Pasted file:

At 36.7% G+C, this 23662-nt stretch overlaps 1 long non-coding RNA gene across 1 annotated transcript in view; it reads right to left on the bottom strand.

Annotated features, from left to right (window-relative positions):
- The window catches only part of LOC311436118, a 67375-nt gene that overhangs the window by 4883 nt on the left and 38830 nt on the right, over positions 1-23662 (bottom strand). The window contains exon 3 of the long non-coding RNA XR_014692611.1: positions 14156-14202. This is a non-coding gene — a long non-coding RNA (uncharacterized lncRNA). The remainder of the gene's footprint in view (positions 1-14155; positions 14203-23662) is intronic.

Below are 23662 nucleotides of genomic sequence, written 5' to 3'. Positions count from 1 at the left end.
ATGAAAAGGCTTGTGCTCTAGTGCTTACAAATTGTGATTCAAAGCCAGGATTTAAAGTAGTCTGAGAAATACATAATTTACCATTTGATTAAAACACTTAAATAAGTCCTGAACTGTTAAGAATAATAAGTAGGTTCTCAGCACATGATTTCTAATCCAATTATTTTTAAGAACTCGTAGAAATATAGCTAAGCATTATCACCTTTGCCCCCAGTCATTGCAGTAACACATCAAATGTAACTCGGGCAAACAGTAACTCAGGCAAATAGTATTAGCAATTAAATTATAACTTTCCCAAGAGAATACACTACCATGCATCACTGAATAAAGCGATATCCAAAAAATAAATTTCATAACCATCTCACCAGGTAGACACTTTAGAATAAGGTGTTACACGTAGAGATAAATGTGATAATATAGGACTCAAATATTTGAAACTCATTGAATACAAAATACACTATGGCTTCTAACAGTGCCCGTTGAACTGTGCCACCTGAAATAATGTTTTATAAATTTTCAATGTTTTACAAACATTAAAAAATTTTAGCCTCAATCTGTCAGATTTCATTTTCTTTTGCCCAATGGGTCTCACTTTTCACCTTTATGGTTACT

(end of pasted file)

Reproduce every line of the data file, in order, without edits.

At 36.7% G+C, this 23662-nt stretch overlaps 1 long non-coding RNA gene across 1 annotated transcript in view; it reads right to left on the bottom strand.

Annotated features, from left to right (window-relative positions):
- The window catches only part of LOC311436118, a 67375-nt gene that overhangs the window by 4883 nt on the left and 38830 nt on the right, over positions 1-23662 (bottom strand). The window contains exon 3 of the long non-coding RNA XR_014692611.1: positions 14156-14202. This is a non-coding gene — a long non-coding RNA (uncharacterized lncRNA). The remainder of the gene's footprint in view (positions 1-14155; positions 14203-23662) is intronic.

Below are 23662 nucleotides of genomic sequence, written 5' to 3'. Positions count from 1 at the left end.
ATGAAAAGGCTTGTGCTCTAGTGCTTACAAATTGTGATTCAAAGCCAGGATTTAAAGTAGTCTGAGAAATACATAATTTACCATTTGATTAAAACACTTAAATAAGTCCTGAACTGTTAAGAATAATAAGTAGGTTCTCAGCACATGATTTCTAATCCAATTATTTTTAAGAACTCGTAGAAATATAGCTAAGCATTATCACCTTTGCCCCCAGTCATTGCAGTAACACATCAAATGTAACTCGGGCAAACAGTAACTCAGGCAAATAGTATTAGCAATTAAATTATAACTTTCCCAAGAGAATACACTACCATGCATCACTGAATAAAGCGATATCCAAAAAATAAATTTCATAACCATCTCACCAGGTAGACACTTTAGAATAAGGTGTTACACGTAGAGATAAATGTGATAATATAGGACTCAAATATTTGAAACTCATTGAATACAAAATACACTATGGCTTCTAACAGTGCCCGTTGAACTGTGCCACCTGAAATAATGTTTTATAAATTTTCAATGTTTTACAAACATTAAAAAATTTTAGCCTCAATCTGTCAGATTTCATTTTCTTTTGCCCAATGGGTCTCACTTTTCACCTTTATGGTTACT